I stopped, took a deep breath, and decided to create a healthier atmosphere where I could finally heal. I unfollowed the groups and individuals that put those posts on Facebook and Instagram. I already do a great job of punishing myself; I don’t need social media doing it too. I may re-follow these people when the pain is a little less raw and it doesn’t feel like they are screaming my name in each post.
Then I try the 4 R’s again. I allow myself to keep remembering until I can get to the point where I remember what happened without the self-loathing and obsession. I allow myself to regret my actions—deep in my soul regret—to feel it and realize this relationship ended because of my behavior. I think it is less about regret and more about responsibility. Next up is repair—the tough one. They say if the person you hurt does not or will not speak with you, write a letter you will never send, or maybe send it (if you aren’t sure, check with your therapist).
And this: I want to own this repair. I want to be as raw and as honest as Caroline Myss when she spoke, beautifully and honestly, in a podcast with Oprah Winfrey: “Myths and Truths About Healing.” These are her words:
“I need to speak with you; I need to tell you something. I consciously knew what I was doing. I consciously knew it. I have to call it something else—I have sinned against you. It was a sin. I heard my conscience tell me not to do this and I didn’t listen. And it didn’t matter to me and I know that my actions redirected the course of your life. It was conscious, that was a sin, because it was conscious and how much it hurt you did not stop me. This is not a boo-boo, this is not an apology. I am confessing my soul to you and I am asking for your forgiveness.”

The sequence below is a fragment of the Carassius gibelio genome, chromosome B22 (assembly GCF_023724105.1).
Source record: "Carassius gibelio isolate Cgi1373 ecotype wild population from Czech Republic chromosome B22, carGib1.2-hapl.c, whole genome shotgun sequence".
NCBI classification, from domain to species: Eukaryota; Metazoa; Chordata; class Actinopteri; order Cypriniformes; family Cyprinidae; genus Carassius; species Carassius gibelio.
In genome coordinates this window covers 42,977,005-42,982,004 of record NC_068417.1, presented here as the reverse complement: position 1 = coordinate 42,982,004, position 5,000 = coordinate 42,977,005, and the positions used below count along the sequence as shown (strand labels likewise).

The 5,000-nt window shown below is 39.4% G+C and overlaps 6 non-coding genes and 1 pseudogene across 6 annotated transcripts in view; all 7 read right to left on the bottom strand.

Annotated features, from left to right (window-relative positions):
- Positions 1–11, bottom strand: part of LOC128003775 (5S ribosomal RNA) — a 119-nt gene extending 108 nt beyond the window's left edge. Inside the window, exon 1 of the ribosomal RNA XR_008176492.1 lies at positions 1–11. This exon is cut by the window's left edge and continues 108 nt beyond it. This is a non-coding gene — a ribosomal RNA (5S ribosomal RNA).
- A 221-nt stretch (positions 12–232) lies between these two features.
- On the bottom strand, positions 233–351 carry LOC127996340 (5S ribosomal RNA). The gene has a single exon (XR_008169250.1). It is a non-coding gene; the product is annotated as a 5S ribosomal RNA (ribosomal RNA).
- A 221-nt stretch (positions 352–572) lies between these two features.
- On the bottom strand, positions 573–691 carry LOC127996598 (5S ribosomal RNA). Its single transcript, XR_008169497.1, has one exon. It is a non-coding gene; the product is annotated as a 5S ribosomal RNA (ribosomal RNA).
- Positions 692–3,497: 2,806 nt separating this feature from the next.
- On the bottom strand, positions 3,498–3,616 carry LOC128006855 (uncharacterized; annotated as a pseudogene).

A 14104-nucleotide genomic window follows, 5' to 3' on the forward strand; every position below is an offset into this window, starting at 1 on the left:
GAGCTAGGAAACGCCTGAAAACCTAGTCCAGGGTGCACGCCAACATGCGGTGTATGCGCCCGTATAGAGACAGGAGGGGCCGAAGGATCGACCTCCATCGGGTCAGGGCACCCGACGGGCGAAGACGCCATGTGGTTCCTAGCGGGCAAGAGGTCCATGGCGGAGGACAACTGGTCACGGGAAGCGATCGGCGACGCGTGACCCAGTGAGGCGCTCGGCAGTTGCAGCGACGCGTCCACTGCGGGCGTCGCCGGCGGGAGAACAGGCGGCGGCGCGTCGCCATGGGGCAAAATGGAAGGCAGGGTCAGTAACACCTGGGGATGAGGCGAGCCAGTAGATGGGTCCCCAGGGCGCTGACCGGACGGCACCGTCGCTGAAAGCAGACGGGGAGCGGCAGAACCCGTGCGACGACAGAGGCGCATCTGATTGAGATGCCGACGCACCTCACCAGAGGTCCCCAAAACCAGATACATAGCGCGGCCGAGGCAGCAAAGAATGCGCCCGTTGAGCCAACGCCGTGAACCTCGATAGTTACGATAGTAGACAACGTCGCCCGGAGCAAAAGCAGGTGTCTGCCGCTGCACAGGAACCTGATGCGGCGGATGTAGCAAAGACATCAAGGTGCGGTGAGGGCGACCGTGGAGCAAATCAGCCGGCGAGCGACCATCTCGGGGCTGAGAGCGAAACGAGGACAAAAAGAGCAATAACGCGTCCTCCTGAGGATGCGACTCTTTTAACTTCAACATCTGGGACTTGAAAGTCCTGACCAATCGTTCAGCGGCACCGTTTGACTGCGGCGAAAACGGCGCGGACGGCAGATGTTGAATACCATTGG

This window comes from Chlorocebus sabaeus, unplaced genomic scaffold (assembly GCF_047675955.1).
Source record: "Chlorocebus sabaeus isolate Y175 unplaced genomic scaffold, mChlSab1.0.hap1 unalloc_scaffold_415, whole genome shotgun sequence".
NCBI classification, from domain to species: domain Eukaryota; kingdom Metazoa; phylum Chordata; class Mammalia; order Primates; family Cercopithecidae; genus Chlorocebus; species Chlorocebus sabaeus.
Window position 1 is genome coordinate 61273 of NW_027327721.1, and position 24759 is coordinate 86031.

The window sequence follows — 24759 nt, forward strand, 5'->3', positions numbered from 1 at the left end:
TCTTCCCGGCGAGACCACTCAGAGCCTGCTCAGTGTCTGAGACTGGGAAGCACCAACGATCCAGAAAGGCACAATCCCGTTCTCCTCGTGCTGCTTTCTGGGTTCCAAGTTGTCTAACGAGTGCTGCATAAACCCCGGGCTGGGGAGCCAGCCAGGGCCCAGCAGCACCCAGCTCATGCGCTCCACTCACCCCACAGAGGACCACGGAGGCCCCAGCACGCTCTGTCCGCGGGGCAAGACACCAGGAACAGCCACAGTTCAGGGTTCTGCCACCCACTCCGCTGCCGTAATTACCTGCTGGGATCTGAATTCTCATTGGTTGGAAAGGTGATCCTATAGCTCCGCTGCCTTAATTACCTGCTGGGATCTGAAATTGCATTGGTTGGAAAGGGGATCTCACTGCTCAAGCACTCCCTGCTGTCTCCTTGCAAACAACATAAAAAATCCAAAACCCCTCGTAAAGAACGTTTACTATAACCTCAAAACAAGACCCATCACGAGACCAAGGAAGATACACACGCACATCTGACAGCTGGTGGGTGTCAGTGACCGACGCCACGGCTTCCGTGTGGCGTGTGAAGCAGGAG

So, this is not an apology. I am not apologizing. I am asking for forgiveness. There are some things in life that cannot be apologized away. Maybe if you do not believe in God or sin, insert a different word in there, like misdeed or offense. In my world, “sin” sums it up perfectly.
Refrain—the final step. If you have confessed to someone and felt those words deep in your soul, I believe that you will refrain. You will have felt their pain and their betrayal. It will not be hard for you to refrain. I know it will not be for me.
We all make poor decisions during our lifetimes; we say hurtful words or act in ways that are cruel, some conscious and some unconscious. Either way, there is no excuse for hurting another person. Remember, regret, repair, and refrain—practice repeatedly, until you get it right.
Am I better? I am getting there. I can remember without hating myself for what has been done, though I will always regret deep in my soul what happened. I will always be sad that I threw away the opportunity to be loved by that man, and that our relationship is lost forever.
To repair, I will write that letter to him and it will say: “The words may have come from Caroline Myss, but she articulated what I have felt in my heart for so long but didn’t know how to say.” I don’t know that I will ever send the letter, but I will check with my therapist.
And I will make a conscious choice each day to refrain from hurting others intentionally.
I took a peek at Instagram this afternoon and the first post that came up was: “It all feels so heavy. Have you tried letting go?”
Dear Instagram, I am trying to let go. Thank you for the reminder.